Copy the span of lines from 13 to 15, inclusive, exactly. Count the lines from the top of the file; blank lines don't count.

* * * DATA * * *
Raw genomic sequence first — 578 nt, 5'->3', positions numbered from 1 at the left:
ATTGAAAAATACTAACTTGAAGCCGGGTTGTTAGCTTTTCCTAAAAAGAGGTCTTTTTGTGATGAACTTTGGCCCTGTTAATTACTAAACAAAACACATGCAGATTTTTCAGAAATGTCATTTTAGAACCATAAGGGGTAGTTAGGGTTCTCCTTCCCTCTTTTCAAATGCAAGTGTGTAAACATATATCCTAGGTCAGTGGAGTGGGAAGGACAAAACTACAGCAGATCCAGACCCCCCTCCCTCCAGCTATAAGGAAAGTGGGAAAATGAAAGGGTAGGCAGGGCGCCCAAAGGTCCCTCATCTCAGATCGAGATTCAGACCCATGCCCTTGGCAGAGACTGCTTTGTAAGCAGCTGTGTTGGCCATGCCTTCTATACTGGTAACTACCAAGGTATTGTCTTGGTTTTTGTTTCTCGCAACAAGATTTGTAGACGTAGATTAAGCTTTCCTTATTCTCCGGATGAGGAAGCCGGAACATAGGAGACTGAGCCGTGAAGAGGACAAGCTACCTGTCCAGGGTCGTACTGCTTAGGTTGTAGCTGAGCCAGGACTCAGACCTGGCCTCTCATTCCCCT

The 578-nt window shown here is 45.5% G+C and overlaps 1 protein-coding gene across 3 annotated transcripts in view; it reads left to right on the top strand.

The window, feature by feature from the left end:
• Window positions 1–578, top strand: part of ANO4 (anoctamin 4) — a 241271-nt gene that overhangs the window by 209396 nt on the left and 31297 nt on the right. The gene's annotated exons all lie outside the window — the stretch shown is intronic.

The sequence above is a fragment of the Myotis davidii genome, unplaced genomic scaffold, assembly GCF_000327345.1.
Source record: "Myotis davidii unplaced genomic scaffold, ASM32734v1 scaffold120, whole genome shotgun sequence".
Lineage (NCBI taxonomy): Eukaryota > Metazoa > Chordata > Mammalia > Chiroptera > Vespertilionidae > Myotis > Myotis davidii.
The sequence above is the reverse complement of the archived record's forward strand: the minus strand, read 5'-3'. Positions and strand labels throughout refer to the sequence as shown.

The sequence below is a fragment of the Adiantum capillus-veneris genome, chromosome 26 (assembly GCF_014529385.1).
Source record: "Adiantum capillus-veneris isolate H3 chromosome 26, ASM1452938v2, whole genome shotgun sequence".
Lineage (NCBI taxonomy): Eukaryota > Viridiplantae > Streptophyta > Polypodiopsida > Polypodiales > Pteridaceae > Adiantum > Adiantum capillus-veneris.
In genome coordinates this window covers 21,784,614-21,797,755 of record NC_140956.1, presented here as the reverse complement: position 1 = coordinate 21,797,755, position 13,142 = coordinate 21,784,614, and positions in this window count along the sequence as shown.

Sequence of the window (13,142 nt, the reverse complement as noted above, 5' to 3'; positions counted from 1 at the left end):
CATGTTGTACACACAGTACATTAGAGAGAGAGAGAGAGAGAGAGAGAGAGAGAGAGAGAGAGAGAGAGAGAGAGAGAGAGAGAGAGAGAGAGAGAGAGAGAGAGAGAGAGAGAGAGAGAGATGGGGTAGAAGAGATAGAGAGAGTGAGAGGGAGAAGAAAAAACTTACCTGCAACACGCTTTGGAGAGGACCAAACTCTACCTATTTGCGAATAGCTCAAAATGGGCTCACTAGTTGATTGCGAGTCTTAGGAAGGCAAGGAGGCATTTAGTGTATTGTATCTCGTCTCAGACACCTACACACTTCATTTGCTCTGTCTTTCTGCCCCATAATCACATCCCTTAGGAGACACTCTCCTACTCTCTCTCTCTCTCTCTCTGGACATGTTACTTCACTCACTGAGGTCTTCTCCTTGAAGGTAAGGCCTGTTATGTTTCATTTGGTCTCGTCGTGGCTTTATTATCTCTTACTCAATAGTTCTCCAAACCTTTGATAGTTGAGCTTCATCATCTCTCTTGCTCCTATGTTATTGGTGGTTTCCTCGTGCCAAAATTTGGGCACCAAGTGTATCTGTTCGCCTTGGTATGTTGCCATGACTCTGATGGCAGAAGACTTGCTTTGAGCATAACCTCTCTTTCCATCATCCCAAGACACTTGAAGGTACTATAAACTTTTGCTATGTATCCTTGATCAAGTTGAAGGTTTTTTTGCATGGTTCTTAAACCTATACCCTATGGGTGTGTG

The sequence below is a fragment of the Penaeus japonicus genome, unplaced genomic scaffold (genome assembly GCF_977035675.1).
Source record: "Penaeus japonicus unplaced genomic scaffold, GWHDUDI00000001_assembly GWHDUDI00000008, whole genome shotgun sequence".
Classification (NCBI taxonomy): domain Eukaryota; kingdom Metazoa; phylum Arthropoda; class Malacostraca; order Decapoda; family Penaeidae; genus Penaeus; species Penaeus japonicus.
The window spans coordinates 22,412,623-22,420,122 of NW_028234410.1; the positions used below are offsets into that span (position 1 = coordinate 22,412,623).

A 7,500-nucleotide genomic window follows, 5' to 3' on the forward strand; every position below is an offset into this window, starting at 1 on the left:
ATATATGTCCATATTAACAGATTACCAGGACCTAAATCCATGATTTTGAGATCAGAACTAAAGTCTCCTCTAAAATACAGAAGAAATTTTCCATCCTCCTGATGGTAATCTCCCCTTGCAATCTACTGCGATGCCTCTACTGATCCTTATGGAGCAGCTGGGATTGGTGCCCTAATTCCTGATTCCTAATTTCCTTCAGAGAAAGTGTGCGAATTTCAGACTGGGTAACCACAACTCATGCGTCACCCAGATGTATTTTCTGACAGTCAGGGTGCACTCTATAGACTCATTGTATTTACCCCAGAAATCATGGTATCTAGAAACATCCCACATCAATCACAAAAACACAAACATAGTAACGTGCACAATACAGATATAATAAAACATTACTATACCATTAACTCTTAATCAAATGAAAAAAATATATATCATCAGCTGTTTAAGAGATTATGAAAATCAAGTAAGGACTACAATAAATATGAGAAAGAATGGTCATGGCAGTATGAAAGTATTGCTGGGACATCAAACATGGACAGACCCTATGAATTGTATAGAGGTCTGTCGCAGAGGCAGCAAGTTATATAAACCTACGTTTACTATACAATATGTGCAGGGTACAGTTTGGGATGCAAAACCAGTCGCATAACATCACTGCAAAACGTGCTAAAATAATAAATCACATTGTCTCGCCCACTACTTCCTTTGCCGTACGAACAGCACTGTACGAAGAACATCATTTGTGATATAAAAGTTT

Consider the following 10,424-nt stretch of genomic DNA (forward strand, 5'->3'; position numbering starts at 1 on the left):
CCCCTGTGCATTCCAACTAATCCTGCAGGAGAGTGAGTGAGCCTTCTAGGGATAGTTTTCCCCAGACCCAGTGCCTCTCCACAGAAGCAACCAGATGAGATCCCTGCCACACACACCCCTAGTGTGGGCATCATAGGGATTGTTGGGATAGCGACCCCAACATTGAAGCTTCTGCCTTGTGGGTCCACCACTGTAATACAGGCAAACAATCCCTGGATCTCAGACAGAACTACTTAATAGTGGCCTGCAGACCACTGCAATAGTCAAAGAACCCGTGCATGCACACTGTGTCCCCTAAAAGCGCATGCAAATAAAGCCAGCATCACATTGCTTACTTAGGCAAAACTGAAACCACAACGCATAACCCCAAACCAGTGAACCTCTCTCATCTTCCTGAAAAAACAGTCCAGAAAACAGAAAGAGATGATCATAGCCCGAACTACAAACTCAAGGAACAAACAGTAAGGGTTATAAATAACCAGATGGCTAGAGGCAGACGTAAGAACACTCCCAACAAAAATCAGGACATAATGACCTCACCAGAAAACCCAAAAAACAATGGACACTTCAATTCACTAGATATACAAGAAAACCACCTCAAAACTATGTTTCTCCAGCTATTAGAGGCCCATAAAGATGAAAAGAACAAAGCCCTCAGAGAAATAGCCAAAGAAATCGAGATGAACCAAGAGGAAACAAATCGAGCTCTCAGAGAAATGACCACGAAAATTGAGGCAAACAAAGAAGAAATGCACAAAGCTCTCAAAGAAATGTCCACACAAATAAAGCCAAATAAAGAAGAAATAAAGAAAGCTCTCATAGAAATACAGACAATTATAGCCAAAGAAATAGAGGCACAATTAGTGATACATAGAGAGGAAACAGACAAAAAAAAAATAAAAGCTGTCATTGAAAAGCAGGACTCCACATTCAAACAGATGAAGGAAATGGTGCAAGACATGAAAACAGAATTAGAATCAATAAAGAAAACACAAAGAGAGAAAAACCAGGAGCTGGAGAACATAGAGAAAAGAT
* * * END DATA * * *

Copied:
In genome coordinates this window covers 21,784,614-21,797,755 of record NC_140956.1, presented here as the reverse complement: position 1 = coordinate 21,797,755, position 13,142 = coordinate 21,784,614, and positions in this window count along the sequence as shown.

Sequence of the window (13,142 nt, the reverse complement as noted above, 5' to 3'; positions counted from 1 at the left end):
CATGTTGTACACACAGTACATTAGAGAGAGAGAGAGAGAGAGAGAGAGAGAGAGAGAGAGAGAGAGAGAGAGAGAGAGAGAGAGAGAGAGAGAGAGAGAGAGAGAGAGAGAGAGAGAGAGATGGGGTAGAAGAGATAGAGAGAGTGAGAGGGAGAAGAAAAAACTTACCTGCAACACGCTTTGGAGAGGACCAAACTCTACCTATTTGCGAATAGCTCAAAATGGGCTCACTAGTTGATTGCGAGTCTTAGGAAGGCAAGGAGGCATTTAGTGTATTGTATCTCGTCTCAGACACCTACACACTTCATTTGCTCTGTCTTTCTGCCCCATAATCACATCCCTTAGGAGACACTCTCCTACTCTCTCTCTCTCTCTCTCTGGACATGTTACTTCACTCACTGAGGTCTTCTCCTTGAAGGTAAGGCCTGTTATGTTTCATTTGGTCTCGTCGTGGCTTTATTATCTCTTACTCAATAGTTCTCCAAACCTTTGATAGTTGAGCTTCATCATCTCTCTTGCTCCTATGTTATTGGTGGTTTCCTCGTGCCAAAATTTGGGCACCAAGTGTATCTGTTCGCCTTGGTATGTTGCCATGACTCTGATGGCAGAAGACTTGCTTTGAGCATAACCTCTCTTTCCATCATCCCAAGACACTTGAAGGTACTATAAACTTTTGCTATGTATCCTTGATCAAGTTGAAGGTTTTTTTGCATGGTTCTTAAACCTATACCCTATGGGTGTGTG